Weeks proposes that training for aerobatics above 3000 ft would require a minimum of 5 hours PIC in aerobatic flying (beyond the basic aerobatic authorisation) plus 2 hours of instructor flight training. CASA proposes 20 hours PIC in aerobatics plus 5 hours specific instructor training. Refer the draft Appendix 1 to AC 91.075(0) which does not have the 5 hours instructor training. I support Weeks proposal in this case.
Spinning training would require the basic spinning authorisation plus 2 hours of instructor flight training in spinning. CASA proposes 5 hours of spinning plus 3 hours of specific instructor training. I support the Weeks proposal - along with the training authorisation being type specific.
For training in aerobatics below 3000 ft and down to 1500 ft, CASA proposes that the instructor simply hold the relevant authorisation. i.e. as per the current requirement. I support this.
For training in aerobatics below 1500 ft, CASA proposes that the instructor simply hold the relevant authorisation. i.e. as per the current requirement. I recommend specific instructor training - ground training only to develop advanced knowledge of the relevant subjects and assessment of pilot attitude.

OTHER REGULATIONS
If I was involved full-time in the flying side of the industry I'd be taking a close look at all of the new regulations presented at the CASA FLOT2003 Conference. For example:
91.150 Parking or stopping of aircraft
"(2) The person responsible for parking an aircraft must ensure that it is secured so as to ensure ..."
Looks OK doesn't it - but it was a lot different in the previous draft!
91.335 Documents to be carried
As an instructor I can take a student on an aerobatic training flight to the eastern boundary of the Moorabbin training area with the usual aircraft and pilot documentation on board only BUT if I do a similar flight myself as a private operation I must take a swag of maps (its within 20 nm of the edge of the VTC so I need the VNC as well) plus the complete ERSA.
At the FLOT2003 conference our group recommended that much of this be deleted from the regulation and incorporated in an Advisory Circular.
91.580 Aircraft equipment and instrument visibility and accessibility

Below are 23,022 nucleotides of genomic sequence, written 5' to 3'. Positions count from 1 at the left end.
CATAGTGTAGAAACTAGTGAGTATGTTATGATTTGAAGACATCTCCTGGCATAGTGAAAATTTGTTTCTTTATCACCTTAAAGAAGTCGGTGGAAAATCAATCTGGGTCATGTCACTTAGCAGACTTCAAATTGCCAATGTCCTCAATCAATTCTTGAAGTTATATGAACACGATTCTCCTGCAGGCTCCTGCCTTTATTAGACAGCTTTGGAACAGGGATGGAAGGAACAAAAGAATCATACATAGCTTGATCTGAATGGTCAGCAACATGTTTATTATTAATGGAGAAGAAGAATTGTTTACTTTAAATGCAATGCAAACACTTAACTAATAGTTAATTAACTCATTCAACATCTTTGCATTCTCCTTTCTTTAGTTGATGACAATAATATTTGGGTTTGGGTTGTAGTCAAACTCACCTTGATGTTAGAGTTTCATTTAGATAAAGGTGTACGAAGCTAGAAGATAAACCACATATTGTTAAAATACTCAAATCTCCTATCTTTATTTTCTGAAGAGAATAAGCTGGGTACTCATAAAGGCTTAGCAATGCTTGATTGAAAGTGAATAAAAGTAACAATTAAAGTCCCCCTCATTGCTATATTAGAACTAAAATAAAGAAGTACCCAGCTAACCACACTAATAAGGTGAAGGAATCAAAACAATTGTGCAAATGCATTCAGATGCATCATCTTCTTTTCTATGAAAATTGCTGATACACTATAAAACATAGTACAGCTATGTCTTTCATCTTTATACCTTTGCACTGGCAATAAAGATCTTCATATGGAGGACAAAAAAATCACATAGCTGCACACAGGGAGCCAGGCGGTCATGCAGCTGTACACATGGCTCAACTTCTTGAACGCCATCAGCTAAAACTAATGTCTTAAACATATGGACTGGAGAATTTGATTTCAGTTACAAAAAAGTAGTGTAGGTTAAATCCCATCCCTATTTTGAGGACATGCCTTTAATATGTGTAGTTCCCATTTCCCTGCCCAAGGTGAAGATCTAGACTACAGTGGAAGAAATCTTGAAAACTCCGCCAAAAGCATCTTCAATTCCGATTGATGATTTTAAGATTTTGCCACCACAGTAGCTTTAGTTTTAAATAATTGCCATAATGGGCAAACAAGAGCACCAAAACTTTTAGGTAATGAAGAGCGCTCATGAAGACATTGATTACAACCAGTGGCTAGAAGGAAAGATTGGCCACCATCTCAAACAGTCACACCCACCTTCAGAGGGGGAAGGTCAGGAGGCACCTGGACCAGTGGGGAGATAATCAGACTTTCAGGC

"(1) The operator of an aircraft must ensure that navigation instruments that are required for use by its pilots are arranged soa s to permit the pilot to see the indications readily from ..."
Given the wide range of opinions between pilots does CASA provide a certificate of compliance against this regulation when the navigation instruments are fitted? If installation is approved per Reg 35 or TC or STC - does that provide evidence that this requirement is met?
91.585 Aircraft lighting requirements
"(1) The operator and the pilot in command of an aircraft on a flight in poor light conditions ... must ensure that the aircraft is fitted with, and display, lighting equipment as follows:
(a) lighting to illuminate instruments and equipment essential to safe operation ...
(b) cockpit lighting for general illumination of equipment, and for study of checklists and flight documents;
(c) cabin lighting sufficient for all passengers to find harness connections ...
(d) navigation lights;
(e) an anti-collision light;
(f) at least 1 landing light;
(h) a fully-functional electric .. torch ..."
91.590 Anti-collision and navigation lights
"(1) The pilot in command of an aircraft fitted with red anti-collision lights must ensure that the lights are displayed before its engine is, or engines are, started ....
(4) It is a defence ... that ... the safety of aircraft was not affected ....
(6) An offence against subregulation (1), (2) or (3) is an offence of strict liability."
The subject of "strict liability" was a controversial subject at the FLOT2003 conference and there's sure to be plenty of comment elsewhere. Enough to say here that its not a defence that the anti-collision lights are unserviceable (referring to 91.590) - if they are fitted then there's a penalty of 25 units if they are not turned on and working. Referring to 91.585 - if you don't have all that equipment then you must not fly in "poor light conditions" - quite a reasonable airmanship philosophy but as a regulation I'd like to see "poor light" defined (can't be a single definition as the requirement covers visibility both internal and external to the aeroplane) - does this mean that an aeroplane certified for day VFR cannot fly in some day VFR conditions? Perhaps all of this would be better in an Advisory Circular.